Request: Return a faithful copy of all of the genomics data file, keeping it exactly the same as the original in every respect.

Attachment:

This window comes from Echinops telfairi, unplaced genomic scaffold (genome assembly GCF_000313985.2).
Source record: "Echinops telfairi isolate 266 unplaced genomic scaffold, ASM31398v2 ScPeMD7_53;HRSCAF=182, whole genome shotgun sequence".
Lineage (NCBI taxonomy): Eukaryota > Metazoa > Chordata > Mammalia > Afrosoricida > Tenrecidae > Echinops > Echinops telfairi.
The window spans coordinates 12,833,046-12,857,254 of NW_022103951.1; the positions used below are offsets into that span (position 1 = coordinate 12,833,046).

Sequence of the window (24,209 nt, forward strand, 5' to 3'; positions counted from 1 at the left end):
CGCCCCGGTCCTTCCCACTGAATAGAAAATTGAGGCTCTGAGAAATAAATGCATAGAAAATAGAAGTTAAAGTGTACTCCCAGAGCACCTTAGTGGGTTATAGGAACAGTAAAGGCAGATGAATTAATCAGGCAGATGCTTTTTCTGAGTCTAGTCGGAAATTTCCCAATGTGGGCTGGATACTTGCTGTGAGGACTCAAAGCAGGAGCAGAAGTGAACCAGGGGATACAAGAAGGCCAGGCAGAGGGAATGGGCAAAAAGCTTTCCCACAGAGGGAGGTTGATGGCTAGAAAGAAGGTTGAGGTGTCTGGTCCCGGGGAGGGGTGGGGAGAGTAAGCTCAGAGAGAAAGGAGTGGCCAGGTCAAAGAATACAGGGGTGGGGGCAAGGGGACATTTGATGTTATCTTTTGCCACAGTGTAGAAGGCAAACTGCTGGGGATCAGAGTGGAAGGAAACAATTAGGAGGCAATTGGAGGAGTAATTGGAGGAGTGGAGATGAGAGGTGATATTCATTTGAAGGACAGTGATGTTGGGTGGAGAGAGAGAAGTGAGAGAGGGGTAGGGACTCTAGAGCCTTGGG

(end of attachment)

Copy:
This window comes from Echinops telfairi, unplaced genomic scaffold (genome assembly GCF_000313985.2).
Source record: "Echinops telfairi isolate 266 unplaced genomic scaffold, ASM31398v2 ScPeMD7_53;HRSCAF=182, whole genome shotgun sequence".
Lineage (NCBI taxonomy): Eukaryota > Metazoa > Chordata > Mammalia > Afrosoricida > Tenrecidae > Echinops > Echinops telfairi.
The window spans coordinates 12,833,046-12,857,254 of NW_022103951.1; the positions used below are offsets into that span (position 1 = coordinate 12,833,046).

Sequence of the window (24,209 nt, forward strand, 5' to 3'; positions counted from 1 at the left end):
CGCCCCGGTCCTTCCCACTGAATAGAAAATTGAGGCTCTGAGAAATAAATGCATAGAAAATAGAAGTTAAAGTGTACTCCCAGAGCACCTTAGTGGGTTATAGGAACAGTAAAGGCAGATGAATTAATCAGGCAGATGCTTTTTCTGAGTCTAGTCGGAAATTTCCCAATGTGGGCTGGATACTTGCTGTGAGGACTCAAAGCAGGAGCAGAAGTGAACCAGGGGATACAAGAAGGCCAGGCAGAGGGAATGGGCAAAAAGCTTTCCCACAGAGGGAGGTTGATGGCTAGAAAGAAGGTTGAGGTGTCTGGTCCCGGGGAGGGGTGGGGAGAGTAAGCTCAGAGAGAAAGGAGTGGCCAGGTCAAAGAATACAGGGGTGGGGGCAAGGGGACATTTGATGTTATCTTTTGCCACAGTGTAGAAGGCAAACTGCTGGGGATCAGAGTGGAAGGAAACAATTAGGAGGCAATTGGAGGAGTAATTGGAGGAGTGGAGATGAGAGGTGATATTCATTTGAAGGACAGTGATGTTGGGTGGAGAGAGAGAAGTGAGAGAGGGGTAGGGACTCTAGAGCCTTGGG